It opens in New York in 1917, with what will unexpectedly be the last performance of song & dance man Jerry Jones (played by future California senator George Murphy). While Jerry is singing the ragtime number "My Sweetie & Me" on stage, down the block Gertrude Niesen is on a little bandstand in uniform on the street singing "It's Your Country & My Country" to attract new recruits.
The show closes when the draft sweeps away too many entertainers, including Jerry, but never fear, they'll be able to put on a show for the Army, with a rendition of "Poor Little Me, I'm on KP" sung by George Tobias, warming us up for more of same.
This is the Army makes boot camp look like a lark with all soldiers just a little like Gomer Pyle & getting away with it. The cast is in the main totally lackluster & the singers for the most part only barely able to keep themselves from ruining even those few songs that could've been good ones from better voices.
The number "We're On Our Way to France" sung by the charcter of Jerry Jones helps shift the tale to the war front. When they reach France suddenly the Romantic Musical tone of the piece fizzles & we get a miniature piece of an horrific war film, momentarily about grimness & injury & smokily exploding battlefields & death. Then it's just as instantly Armistace, with bragging all around "we won the war to end all wars," no help from the Brits of course.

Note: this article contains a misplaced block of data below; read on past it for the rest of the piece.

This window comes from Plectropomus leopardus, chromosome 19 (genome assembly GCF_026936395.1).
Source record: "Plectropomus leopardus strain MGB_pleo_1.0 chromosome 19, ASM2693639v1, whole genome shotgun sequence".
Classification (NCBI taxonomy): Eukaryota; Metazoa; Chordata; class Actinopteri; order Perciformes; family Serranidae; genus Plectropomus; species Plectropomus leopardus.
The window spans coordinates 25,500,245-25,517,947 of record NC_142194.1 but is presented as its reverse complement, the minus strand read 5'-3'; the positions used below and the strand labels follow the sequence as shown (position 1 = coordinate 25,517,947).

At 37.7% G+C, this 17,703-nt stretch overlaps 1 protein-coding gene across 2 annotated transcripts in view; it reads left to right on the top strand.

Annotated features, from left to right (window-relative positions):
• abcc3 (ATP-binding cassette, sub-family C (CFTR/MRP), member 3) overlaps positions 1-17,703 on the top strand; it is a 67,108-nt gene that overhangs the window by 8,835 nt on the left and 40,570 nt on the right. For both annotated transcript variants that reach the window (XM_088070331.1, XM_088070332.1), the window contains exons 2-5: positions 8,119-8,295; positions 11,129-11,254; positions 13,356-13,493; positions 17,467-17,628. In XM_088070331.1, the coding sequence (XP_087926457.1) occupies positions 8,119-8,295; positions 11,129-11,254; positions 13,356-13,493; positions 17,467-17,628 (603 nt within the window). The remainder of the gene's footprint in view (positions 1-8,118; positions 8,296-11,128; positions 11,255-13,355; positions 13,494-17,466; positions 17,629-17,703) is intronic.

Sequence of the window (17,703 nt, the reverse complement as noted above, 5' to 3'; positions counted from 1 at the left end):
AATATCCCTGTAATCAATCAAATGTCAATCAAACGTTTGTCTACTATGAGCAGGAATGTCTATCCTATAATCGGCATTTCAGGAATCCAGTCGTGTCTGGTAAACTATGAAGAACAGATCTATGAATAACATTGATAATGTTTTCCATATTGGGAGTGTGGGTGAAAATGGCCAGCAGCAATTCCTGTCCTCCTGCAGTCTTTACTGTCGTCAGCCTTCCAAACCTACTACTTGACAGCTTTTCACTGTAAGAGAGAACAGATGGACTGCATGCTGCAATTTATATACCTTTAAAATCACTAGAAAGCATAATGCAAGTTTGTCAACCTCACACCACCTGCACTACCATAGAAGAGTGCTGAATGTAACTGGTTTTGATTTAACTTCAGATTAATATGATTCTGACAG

To keep a bit of sorrow close to hand, the story has Jerry wounded in the leg, so that his career as a dancer is done. Tubby earthmother Kate Smith sings "God Bless America" on a postwar radio show, & thus climaxes the events of the Great War that was supposed to end all wars.
Jerry with some grey in his hair hasn't otherwise aged a day when America gets into the next World War. It's time for him to do another show for morale. As Part I of the film had been based on Irving Berlin's actual 1917 revue, Part II proceeds with bits of Berlin's 1943 equivalent, from which the movie takes its title.
The classic hero type, named Johnny of course, is played by Ronald Reagan, but fortunately we don't have to suffer much of him, despite that vhs & dvd boxes have for many years now implied he's the star. There's a bit more characterization & story for the WWII portion, but still & all, it's about the music.